Man awaits sentence for defrauding company

Prosecutors questioned whether 37-year-old connected to killing

By Heather Leigh - Reporter

JACKSONVILLE, Fla. - A Jacksonville man was in federal court Monday afternoon to be sentenced for defrauding Hickory Foods of more than $900,000.

David Dinsbeer, 37, pleaded guilty to 16 counts of conspiracy to commit wire fraud and wire fraud. According to the indictment issued in March, Dinsbeer teamed up with a Hickory Foods employee, setting up fake supplying companies in order to receive payment for items never delivered.

That Hickory Foods employee was later found shot and killed.

The judge is expected to make a decision on Dinsbeer's sentence Tuesday morning.

According to the indictment, Dinsbeer conspired with a Hickory Foods executive, RH, to pull the whole thing off. Sources say RH is Richard Hollis (pictured).

The indictment says Dinsbeer used phony supplier companies, which he controlled, to bill Hickory Foods for items and supplies never delivered. It says Dinsbeer would deposit those checks and use the money to pay off Hollis and personal expenses.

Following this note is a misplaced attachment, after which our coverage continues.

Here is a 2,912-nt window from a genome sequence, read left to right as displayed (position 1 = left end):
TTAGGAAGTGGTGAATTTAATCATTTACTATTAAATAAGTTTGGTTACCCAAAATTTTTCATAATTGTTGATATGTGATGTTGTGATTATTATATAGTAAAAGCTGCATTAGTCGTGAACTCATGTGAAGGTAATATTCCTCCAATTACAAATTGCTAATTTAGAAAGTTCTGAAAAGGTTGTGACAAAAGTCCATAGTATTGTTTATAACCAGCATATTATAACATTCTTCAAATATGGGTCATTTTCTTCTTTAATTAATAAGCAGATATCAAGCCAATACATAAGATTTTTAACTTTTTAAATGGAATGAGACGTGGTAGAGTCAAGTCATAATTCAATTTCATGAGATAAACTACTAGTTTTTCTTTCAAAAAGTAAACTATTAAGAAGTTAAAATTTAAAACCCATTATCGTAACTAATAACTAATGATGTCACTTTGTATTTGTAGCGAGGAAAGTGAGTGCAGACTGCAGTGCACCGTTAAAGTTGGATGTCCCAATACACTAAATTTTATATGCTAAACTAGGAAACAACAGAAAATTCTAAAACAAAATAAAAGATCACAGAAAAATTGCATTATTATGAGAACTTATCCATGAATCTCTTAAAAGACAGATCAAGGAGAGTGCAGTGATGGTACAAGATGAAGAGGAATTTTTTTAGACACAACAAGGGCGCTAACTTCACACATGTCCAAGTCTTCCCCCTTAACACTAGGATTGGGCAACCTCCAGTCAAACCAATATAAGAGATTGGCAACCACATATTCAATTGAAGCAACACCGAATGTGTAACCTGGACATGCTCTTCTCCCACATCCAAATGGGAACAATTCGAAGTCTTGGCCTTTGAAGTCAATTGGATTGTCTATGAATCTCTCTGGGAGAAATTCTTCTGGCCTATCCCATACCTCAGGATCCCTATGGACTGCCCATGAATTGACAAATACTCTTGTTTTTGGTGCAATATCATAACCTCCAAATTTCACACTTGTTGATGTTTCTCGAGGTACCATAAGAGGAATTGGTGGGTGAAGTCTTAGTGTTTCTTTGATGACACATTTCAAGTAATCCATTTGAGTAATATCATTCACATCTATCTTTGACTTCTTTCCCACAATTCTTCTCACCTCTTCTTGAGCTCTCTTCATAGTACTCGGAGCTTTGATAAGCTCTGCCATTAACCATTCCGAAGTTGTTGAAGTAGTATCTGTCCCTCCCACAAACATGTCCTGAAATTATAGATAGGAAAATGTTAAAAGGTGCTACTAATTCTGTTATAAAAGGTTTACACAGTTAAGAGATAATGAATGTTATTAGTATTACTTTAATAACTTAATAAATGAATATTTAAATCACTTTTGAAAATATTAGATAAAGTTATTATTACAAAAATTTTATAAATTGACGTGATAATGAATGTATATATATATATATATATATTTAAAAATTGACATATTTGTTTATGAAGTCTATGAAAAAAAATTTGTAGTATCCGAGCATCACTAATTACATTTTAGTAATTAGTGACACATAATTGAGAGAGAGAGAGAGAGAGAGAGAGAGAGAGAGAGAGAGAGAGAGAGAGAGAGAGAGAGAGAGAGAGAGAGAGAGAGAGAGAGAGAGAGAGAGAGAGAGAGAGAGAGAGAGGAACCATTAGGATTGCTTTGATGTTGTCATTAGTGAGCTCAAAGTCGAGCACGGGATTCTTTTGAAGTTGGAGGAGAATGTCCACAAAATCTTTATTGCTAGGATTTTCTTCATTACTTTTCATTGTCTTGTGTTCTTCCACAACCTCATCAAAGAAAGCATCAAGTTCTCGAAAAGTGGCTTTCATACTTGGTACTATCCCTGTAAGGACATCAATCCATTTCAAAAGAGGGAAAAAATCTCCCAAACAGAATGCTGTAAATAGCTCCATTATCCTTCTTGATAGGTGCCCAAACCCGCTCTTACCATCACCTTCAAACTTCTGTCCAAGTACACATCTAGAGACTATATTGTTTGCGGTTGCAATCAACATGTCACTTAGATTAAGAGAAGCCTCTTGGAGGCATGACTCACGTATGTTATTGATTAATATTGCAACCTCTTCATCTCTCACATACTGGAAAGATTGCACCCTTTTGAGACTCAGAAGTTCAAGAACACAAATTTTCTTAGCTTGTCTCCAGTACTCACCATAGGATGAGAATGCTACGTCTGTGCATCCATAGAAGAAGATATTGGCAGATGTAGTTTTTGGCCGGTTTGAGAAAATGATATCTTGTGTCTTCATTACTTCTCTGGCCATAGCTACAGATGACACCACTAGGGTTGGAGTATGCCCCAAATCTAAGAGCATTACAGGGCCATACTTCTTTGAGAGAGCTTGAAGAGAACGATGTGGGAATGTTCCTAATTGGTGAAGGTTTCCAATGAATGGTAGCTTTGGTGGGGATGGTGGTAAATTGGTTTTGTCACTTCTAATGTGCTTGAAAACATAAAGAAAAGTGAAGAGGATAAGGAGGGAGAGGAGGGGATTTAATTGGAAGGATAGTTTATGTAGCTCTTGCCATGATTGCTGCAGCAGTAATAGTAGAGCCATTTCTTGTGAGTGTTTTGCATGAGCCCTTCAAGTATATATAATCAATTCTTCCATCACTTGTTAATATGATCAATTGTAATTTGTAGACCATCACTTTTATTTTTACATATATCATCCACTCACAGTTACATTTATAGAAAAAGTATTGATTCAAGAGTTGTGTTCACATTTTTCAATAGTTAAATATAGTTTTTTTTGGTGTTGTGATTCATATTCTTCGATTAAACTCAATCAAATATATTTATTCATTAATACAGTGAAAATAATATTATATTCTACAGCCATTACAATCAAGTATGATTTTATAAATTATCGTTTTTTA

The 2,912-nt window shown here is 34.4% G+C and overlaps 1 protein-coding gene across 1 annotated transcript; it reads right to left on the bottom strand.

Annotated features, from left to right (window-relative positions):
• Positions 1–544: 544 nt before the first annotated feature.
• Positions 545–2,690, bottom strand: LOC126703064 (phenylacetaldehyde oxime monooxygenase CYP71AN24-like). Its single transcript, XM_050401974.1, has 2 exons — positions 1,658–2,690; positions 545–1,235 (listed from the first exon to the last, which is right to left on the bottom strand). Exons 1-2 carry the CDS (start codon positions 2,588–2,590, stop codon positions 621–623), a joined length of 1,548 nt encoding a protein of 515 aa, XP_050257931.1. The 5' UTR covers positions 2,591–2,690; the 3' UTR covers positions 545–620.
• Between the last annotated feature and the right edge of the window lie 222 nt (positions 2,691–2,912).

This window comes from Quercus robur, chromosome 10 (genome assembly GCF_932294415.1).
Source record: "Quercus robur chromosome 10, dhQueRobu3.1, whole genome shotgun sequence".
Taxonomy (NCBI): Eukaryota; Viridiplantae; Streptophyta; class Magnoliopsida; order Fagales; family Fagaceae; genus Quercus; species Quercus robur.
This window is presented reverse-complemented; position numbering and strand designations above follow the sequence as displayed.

In September 2012, Hollis was found dead, shot and killed while changing a tire alongside Interstate 95 in Glynn County. His killing still remains unsolved.

In court Monday, the judge only asked about Hollis' death once, and the prosecutor acknowledged RH was indeed killed in Glynn County in September 2012. After that, the prosecutor gave his argument that the complex nature of the conspiracy calls for a longer prison sentence for Dinsbeer.

The judge agreed that because of how Dinsbeer went about concealing his efforts to commit fraud, he could face additional prison time.

But when it came down to the sentencing and how much time in prison Dinsbeer will get, the judge couldn't decide Monday.

Prosecutors told the judge, "This is something that is damaging to a business. It's nearly a million dollars. I think the punishment should reflect that."

In response, Dinsbeer's defense said, "I don't think he's likely to better himself in prison."

After a long period of silence, the judge finally had this to say about the sentencing process: "It's the one thing I do that I can't go back and change my mind. I've learned not to speak until I'm ready. I know everybody wants to get the answer. I can assure you it's with deliberation in mind."

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